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Obama describes midterm losses as a ‘shellacking’ by Republicans

President Obama appeared humbled, reflective and conciliatory
about the “shellacking” his party received Tuesday during a post-mortem news
conference at the White House.

The president largely rejected the notion that Americans
overwhelming voted for Republicans Tuesday as a failing grade on his policies,
blaming instead high unemployment and a slow economic recovery.

{mosads}But Obama, appearing relaxed and in good spirits, said he
would take responsibility for both his party’s losses and the shape of the
economy.

“Ultimately, I’ll be judged as president by the bottom line — results,” he said Wednesday, acknowledging that there is “no doubt that
people’s number one concern was the economy.”

Obama said the loss of more than 60 House seats and majority
control in the lower chamber “underscores for me that I’ve got to do a better
job, just like everybody else in Washington.”

“We were in such a hurry to get things done that we forgot
to change how things get done in Washington,” he said.

Republican leaders reveling in their massive victory, which
exceeded the total of House seats won in the 1994 wave election, continued to
blast Obama for his administration’s spending. They vowed to cut spending
across the board, and also promised to push for a repeal of Obama’s healthcare
law.

On the last point, Obama was not combative in defending or
preparing to fight for his signature domestic agenda item, but said
Republicans would be “misreading” Tuesday’s results if they spend the next two
years “relitigating” the battles of the past two years.

“No one party will be able to dictate where we go from
here,” Obama said.

The president seemed chastened by the results from Tuesday
night, specifically addressing losses in the House like that of Rep. Tom
Perriello (D-Va.), saying it “feels bad” seeing lawmakers who supported his
policies losing.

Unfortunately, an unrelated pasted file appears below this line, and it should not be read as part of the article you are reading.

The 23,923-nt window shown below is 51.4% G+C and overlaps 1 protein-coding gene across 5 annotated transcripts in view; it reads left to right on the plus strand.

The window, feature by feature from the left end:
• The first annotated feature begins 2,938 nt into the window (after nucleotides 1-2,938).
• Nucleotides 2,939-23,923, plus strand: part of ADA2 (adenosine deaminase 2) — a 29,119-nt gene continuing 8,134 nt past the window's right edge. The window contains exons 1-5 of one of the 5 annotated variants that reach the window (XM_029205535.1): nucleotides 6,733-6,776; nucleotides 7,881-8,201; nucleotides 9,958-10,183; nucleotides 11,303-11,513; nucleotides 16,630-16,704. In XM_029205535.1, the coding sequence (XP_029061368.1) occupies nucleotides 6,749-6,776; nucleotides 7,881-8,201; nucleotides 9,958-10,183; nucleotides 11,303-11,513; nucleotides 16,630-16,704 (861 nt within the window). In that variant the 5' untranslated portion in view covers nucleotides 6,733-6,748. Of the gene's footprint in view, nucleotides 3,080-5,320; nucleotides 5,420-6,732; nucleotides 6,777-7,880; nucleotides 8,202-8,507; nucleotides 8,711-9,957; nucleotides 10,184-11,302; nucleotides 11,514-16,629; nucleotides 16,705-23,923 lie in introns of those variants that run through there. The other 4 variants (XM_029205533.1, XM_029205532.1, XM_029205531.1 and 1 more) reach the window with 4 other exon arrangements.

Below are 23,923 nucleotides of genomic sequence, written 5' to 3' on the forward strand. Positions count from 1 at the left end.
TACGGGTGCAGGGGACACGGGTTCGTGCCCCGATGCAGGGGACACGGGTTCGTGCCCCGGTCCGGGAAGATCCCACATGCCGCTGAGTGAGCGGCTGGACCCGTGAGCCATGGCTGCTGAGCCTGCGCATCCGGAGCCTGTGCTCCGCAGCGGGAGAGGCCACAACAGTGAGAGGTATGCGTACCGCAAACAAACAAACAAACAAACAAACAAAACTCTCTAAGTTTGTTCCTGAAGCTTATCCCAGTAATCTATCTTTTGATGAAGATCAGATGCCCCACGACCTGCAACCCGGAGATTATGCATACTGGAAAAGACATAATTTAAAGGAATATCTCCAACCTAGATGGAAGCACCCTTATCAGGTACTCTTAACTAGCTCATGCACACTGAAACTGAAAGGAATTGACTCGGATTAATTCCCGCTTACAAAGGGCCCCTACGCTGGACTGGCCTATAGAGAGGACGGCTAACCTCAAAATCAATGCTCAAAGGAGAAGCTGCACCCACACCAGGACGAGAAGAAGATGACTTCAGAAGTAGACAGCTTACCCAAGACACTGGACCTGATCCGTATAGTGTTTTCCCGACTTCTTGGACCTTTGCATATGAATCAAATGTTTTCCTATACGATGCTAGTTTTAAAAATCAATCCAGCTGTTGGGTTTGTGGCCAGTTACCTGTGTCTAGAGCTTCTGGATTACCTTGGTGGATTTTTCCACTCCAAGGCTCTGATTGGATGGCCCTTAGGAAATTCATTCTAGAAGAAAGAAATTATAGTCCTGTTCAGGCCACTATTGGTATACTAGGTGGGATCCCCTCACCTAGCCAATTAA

“It’s hard, and I take responsibility for it in a lot of
ways,” Obama said.

He offered a few examples of possible compromise with the
GOP.

He said he supported second-ranking GOP Rep. Eric Cantor’s
(Va.) proposed earmark moratorium, and suggested he was open to modify IRS
reporting requirements for small businesses contained within his signature
healthcare bill.

But Obama also exhorted Republicans to negotiate in good
faith and put aside politics to the best of their ability. He suggested one
message from voters was for the two parties to work together instead of taking
shots at one another.

“What Americans don’t want from us is spending the next two
years re-fighting the battles of the last two,” he said.

But Obama added: “I’m not so naive to think everybody will
put politics aside until then.”

Republican leaders said they hoped to work constructively
with Obama.

House GOP leader John Boehner (Ohio), who is expected to be Speaker of the 112th Congress, said and the president have already spoken about spending
cuts.

“We discussed working together on the American peoples’
priorities: cutting spending, creating jobs,” said Boehner of their call. “And
we hope that he will continue to be willing to work with us on those
priorities.”

But Republicans are also under tremendous pressure from
within their own party to not cave on some of their biggest vows to voters, and
fear repercussions in 2012 if they don’t placate angry conservatives. That will
make it difficult for them to compromise.

Obama suggested both parties will continue to lose favor
from voters if they do not cooperate.

Returning to the “car in a ditch” metaphor he repeatedly
employed during the campaign, Obama said the message from voters was that they
want “Democrats and Republicans both pushing some more to get the car on level
ground.”

To that end, the president who ran on a platform of hope
just two years ago said he remains optimistic that he and the GOP will be able
to work together.

“I do believe there’s hope for civility,” Obama said Wednesday. “I believe
there’s hope for progress.”

—This story was first posted at 1:41 p.m. and updated at 2:51 p.m.

Tags Boehner Eric Cantor John Boehner
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